Photos and article by Gary Comer Youth Center
Alliance for Strong Families and Communities member Gary Comer Youth Center (GCYC) in Chicago recently hosted the Obama Foundation's first programming event and served as the perfect setting to inspire the participants to envision new opportunities for community impact. More than one hundred young people in Chicago gathered together to work through group exercises and workshops focused on inspiring change and growth. GCYC was the perfect backdrop for this full-day seminar focused on educating young people and developing skills to use their voices to come together to affect change. Given the youth center’s commitment to civic engagement and leadership development, hosting the Obama Foundation’s event seemed a natural fit with GCYC’s mission.
Toward the conclusion of the Training Day event, attendees were presented with an unforgettable surprise when former President Barack Obama took the stage to share some insight on the day’s topics. “I realized the best way for me to have an impact is to train the next generation of leaders, so I am passing the baton,” he said as he spoke to the participants.
A key takeaway from Obama’s speech relished the importance of the personal narrative. Sharing one’s story aids with coping, as well as serves as a platform for creating action towards change. “I learned that a single narrative does not and will not define my story,” said De-Aundra Kerby. Kerby hails from the Grand Crossing neighborhood, where the Gary Comer Youth Center is located and where she’s been an active member since age 14. As a participant in the Training Day, she worked with a small group of peers tackling the issues of violence in communities.
The former president continued to note the significance of understanding one’s own story to better serve the greater society. Connecting to the community on a personal level aids in one’s ability to understand the issues and seek solutions to resolve them.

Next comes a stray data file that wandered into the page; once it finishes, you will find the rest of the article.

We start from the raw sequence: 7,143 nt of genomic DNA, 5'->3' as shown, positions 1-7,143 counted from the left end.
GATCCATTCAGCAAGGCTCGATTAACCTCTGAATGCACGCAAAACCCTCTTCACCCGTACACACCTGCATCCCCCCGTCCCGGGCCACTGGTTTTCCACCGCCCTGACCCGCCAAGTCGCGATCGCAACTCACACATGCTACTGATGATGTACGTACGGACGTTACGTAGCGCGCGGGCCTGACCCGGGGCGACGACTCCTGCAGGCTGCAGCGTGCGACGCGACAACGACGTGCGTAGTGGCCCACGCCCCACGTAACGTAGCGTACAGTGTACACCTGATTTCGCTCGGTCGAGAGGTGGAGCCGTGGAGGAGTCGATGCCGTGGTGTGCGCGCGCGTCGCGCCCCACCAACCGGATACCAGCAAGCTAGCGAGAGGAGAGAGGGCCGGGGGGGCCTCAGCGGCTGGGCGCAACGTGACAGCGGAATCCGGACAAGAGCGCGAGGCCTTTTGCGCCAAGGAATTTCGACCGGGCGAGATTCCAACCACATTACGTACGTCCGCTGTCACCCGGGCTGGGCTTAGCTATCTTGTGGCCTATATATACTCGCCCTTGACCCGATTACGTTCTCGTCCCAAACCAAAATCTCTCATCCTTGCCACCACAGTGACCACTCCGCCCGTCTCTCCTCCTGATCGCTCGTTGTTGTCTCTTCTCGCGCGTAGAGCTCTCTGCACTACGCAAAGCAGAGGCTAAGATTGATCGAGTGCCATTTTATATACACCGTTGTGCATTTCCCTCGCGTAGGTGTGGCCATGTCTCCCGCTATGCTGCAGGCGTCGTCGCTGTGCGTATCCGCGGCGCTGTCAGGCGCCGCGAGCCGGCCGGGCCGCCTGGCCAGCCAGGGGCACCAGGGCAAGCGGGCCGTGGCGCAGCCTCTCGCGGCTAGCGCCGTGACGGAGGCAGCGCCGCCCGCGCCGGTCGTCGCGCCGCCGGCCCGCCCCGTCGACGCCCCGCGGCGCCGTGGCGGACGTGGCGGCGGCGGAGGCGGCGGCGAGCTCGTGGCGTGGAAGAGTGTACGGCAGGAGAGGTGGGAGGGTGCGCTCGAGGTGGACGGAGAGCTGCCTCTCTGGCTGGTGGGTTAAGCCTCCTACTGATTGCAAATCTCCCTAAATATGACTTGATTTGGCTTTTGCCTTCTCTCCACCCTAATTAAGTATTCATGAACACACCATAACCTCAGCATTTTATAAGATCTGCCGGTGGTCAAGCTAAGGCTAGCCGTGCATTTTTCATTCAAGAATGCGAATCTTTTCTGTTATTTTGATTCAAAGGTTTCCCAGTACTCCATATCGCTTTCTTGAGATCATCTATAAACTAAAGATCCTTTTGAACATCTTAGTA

“The workshops pushed us to be open minded and think beyond what is in front of us,” Kerby said. Each workshop focused on an issue within the community and were challenged to propose a solution. This step, forging tangible solutions to real issues, is the mission that the Obama Foundation hopes to impress on coming generations.
Another young participant was Breana Brown. She grew up in the South Chicago neighborhood, was raised by her grandmother, and became involved with GCYC in 2008 when seeking guidance for a safe high school experience. She attended Gary Comer College Prep and graduated as part of the inaugural class of 2012.
She spent evenings and weekends participating in various programs the youth center offers, including mentoring younger students. Upon graduation, Brown attended Illinois State University, where she earned a bachelor’s in English studies. She currently works in the Student Affairs Department at National Lewis University and is seeking to obtain her master's in student affairs with dreams of becoming a president of a university one day.
The youth center has had a vast impact on Brown’s career ambitions and her passion for education. Her passion for seeking change within the South Side community led her to apply for the Obama Foundation’s position as a Training Day Peer Advisor. She was selected for this leadership role and was deeply inspired by the president’s words. “He and Mrs. Obama are working closely to help empower us to be the voice and change for our communities. This gives us hope,” she said.
Another participant, Kymonee Cannon describes the experience of meeting Obama as a blessing. “I understand now that I need to band together with like-minded people to accomplish my goals,” Cannon said about her peer team as they worked together on the topic of discrepancies in the education system.
The message of community impact rang heavy as each group worked in tandem with one another to take on a current issue affecting society. Looking at the room of young leaders, working together and discussing how to better the community, it clearly reflected the mission of the Obama Foundation and the Training Day initiative: to provide the next generations with the skills and tools necessary to create change within their communities.
About Gary Comer Youth Center
The Gary Comer Youth Center (GCYC) opened in 2006 and provides a safe and supportive environment for youth after school, on weekends and during school. The mission is to ensure all students graduate high school prepared for college and careers. GCYC is committed to developing the full potential, talent and skill of young people from grade school through college graduation. The youth center, located on Chicago’s South Side, is the cornerstone of the Comer Education Campus.